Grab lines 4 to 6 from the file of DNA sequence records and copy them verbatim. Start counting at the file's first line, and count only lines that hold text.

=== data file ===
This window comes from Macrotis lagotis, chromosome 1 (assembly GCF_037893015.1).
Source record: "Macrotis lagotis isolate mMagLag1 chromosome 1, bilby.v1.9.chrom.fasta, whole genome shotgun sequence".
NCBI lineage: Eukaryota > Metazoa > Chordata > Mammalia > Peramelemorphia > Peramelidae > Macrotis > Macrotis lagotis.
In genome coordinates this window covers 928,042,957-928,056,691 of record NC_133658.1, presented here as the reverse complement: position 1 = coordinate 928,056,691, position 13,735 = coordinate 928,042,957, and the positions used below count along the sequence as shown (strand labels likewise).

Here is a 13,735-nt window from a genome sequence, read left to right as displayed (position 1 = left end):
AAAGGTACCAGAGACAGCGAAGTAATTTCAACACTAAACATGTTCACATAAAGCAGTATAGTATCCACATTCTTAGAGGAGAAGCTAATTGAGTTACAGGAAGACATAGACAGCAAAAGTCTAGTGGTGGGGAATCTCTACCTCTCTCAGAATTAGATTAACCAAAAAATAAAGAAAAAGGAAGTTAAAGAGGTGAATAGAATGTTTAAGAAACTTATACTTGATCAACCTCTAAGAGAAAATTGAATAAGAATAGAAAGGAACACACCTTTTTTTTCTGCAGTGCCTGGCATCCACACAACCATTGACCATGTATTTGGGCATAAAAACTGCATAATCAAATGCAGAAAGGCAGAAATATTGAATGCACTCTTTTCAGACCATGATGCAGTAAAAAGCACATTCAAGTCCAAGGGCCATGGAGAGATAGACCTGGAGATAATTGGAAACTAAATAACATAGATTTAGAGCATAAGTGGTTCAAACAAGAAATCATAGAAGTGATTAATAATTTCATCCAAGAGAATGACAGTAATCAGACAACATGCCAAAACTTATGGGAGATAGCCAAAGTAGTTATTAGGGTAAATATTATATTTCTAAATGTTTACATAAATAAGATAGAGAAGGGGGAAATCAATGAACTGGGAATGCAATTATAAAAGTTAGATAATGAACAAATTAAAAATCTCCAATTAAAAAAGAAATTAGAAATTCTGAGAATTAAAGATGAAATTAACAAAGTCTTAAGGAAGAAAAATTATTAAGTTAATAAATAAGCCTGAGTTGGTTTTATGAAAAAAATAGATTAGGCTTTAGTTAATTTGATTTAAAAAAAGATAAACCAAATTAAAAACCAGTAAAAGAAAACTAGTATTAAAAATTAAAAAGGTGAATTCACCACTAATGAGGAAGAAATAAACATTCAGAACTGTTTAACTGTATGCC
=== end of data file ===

In genome coordinates this window covers 928,042,957-928,056,691 of record NC_133658.1, presented here as the reverse complement: position 1 = coordinate 928,056,691, position 13,735 = coordinate 928,042,957, and the positions used below count along the sequence as shown (strand labels likewise).

Here is a 13,735-nt window from a genome sequence, read left to right as displayed (position 1 = left end):
AAAGGTACCAGAGACAGCGAAGTAATTTCAACACTAAACATGTTCACATAAAGCAGTATAGTATCCACATTCTTAGAGGAGAAGCTAATTGAGTTACAGGAAGACATAGACAGCAAAAGTCTAGTGGTGGGGAATCTCTACCTCTCTCAGAATTAGATTAACCAAAAAATAAAGAAAAAGGAAGTTAAAGAGGTGAATAGAATGTTTAAGAAACTTATACTTGATCAACCTCTAAGAGAAAATTGAATAAGAATAGAAAGGAACACACCTTTTTTTTCTGCAGTGCCTGGCATCCACACAACCATTGACCATGTATTTGGGCATAAAAACTGCATAATCAAATGCAGAAAGGCAGAAATATTGAATGCACTCTTTTCAGACCATGATGCAGTAAAAAGCACATTCAAGTCCAAGGGCCATGGAGAGATAGACCTGGAGATAATTGGAAACTAAATAACATAGATTTAGAGCATAAGTGGTTCAAACAAGAAATCATAGAAGTGATTAATAATTTCATCCAAGAGAATGACAGTAATCAGACAACATGCCAAAACTTATGGGAGATAGCCAAAGTAGTTATTAGGGTAAATATTATATTTCTAAATGTTTACATAAATAAGATAGAGAAGGGGGAAATCAATGAACTGGGAATGCAATTATAAAAGTTAGATAATGAACAAATTAAAAATCTCCAATTAAAAAAGAAATTAGAAATTCTGAGAATTAAAGATGAAATTAACAAAGTCTTAAGGAAGAAAAATTATTAAGTTAATAAATAAGCCTGAGTTGGTTTTATGAAAAAAATAGATTAGGCTTTAGTTAATTTGATTTAAAAAAAGATAAACCAAATTAAAAACCAGTAAAAGAAAACTAGTATTAAAAATTAAAAAGGTGAATTCACCACTAATGAGGAAGAAATAAACATTCAGAACTGTTTAACTGTATGCC